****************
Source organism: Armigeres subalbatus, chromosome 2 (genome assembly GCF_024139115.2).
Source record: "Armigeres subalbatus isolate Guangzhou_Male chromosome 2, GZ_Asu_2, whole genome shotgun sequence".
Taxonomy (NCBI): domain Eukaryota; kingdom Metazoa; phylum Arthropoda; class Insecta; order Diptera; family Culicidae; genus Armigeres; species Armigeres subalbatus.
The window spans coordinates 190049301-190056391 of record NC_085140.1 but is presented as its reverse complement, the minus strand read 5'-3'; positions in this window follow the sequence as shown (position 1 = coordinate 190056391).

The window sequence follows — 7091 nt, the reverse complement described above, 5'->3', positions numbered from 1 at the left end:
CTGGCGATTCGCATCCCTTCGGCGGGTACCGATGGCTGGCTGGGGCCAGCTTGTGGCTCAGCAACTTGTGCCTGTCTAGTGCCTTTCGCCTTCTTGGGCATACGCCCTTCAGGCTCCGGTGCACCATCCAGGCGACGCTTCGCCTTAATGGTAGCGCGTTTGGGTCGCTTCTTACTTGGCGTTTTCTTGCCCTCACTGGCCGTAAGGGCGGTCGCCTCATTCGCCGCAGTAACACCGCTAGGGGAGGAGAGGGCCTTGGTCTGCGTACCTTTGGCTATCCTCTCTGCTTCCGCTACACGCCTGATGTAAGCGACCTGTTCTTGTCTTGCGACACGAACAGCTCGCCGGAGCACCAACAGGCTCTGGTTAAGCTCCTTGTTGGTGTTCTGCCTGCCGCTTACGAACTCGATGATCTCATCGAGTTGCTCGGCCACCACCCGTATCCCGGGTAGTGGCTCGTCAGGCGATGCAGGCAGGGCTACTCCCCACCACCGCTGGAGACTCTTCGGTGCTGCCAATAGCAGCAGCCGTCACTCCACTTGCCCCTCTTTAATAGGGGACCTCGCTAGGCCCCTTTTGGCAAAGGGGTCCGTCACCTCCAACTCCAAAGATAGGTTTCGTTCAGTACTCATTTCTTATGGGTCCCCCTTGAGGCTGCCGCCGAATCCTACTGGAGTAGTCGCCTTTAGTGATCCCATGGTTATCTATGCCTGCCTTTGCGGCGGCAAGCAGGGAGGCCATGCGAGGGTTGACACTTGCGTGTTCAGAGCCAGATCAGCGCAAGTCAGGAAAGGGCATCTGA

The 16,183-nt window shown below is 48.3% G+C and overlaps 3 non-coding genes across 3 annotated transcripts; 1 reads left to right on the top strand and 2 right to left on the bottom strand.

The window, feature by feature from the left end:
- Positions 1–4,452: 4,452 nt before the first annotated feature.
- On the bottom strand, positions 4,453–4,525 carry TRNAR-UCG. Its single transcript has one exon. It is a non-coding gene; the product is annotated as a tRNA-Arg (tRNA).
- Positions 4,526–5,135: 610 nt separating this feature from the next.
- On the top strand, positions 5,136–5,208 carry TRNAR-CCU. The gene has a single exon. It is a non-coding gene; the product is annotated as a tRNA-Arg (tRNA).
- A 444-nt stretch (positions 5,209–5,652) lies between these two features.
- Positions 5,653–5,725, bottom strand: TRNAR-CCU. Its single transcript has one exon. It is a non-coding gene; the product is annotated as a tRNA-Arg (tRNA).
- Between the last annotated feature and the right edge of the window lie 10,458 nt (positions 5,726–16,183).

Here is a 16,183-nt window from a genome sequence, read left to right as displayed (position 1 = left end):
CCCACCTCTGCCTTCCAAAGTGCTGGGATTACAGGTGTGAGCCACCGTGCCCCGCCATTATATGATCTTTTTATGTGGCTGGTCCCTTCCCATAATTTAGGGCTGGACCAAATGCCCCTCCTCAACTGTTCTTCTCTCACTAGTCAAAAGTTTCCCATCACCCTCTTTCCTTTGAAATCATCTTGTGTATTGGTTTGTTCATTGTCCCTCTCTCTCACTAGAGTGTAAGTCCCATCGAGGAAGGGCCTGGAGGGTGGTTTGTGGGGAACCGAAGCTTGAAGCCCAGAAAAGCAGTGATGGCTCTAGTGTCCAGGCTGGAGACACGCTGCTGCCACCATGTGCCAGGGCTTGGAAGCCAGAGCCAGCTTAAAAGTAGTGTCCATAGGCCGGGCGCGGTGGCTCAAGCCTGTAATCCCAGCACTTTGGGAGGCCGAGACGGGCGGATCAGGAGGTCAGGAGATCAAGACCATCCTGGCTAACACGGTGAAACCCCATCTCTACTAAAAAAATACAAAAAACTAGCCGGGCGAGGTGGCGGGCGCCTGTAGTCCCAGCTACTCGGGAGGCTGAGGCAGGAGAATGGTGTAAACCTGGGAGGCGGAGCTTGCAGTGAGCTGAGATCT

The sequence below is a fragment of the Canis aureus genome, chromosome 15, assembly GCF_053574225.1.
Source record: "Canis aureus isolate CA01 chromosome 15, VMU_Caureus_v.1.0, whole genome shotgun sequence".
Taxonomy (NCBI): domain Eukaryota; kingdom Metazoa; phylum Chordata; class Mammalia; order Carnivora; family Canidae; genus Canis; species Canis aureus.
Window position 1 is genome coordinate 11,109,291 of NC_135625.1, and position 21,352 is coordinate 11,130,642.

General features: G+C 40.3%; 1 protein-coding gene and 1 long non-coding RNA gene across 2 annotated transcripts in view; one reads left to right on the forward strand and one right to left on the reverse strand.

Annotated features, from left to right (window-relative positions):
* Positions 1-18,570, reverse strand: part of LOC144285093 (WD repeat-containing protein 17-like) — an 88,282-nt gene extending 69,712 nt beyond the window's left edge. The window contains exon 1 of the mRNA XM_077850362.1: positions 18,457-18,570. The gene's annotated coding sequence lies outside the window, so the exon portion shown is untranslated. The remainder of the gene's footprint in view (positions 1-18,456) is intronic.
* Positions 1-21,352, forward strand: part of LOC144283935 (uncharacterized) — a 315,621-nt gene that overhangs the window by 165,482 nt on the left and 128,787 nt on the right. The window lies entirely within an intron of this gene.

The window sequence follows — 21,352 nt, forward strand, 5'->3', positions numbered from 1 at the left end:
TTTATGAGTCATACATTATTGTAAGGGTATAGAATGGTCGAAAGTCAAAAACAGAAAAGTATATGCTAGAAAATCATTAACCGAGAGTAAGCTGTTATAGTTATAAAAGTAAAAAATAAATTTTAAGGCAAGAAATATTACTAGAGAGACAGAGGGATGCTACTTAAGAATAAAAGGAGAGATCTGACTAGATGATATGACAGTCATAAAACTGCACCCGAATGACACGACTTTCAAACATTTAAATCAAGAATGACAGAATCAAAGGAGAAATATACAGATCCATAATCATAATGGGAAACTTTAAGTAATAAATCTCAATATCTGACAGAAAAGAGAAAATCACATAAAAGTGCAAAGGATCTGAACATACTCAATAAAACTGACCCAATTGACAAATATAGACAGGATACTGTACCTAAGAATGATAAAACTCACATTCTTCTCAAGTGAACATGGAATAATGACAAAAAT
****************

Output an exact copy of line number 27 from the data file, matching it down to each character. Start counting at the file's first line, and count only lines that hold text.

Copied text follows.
TTTATGAGTCATACATTATTGTAAGGGTATAGAATGGTCGAAAGTCAAAAACAGAAAAGTATATGCTAGAAAATCATTAACCGAGAGTAAGCTGTTATAGTTATAAAAGTAAAAAATAAATTTTAAGGCAAGAAATATTACTAGAGAGACAGAGGGATGCTACTTAAGAATAAAAGGAGAGATCTGACTAGATGATATGACAGTCATAAAACTGCACCCGAATGACACGACTTTCAAACATTTAAATCAAGAATGACAGAATCAAAGGAGAAATATACAGATCCATAATCATAATGGGAAACTTTAAGTAATAAATCTCAATATCTGACAGAAAAGAGAAAATCACATAAAAGTGCAAAGGATCTGAACATACTCAATAAAACTGACCCAATTGACAAATATAGACAGGATACTGTACCTAAGAATGATAAAACTCACATTCTTCTCAAGTGAACATGGAATAATGACAAAAAT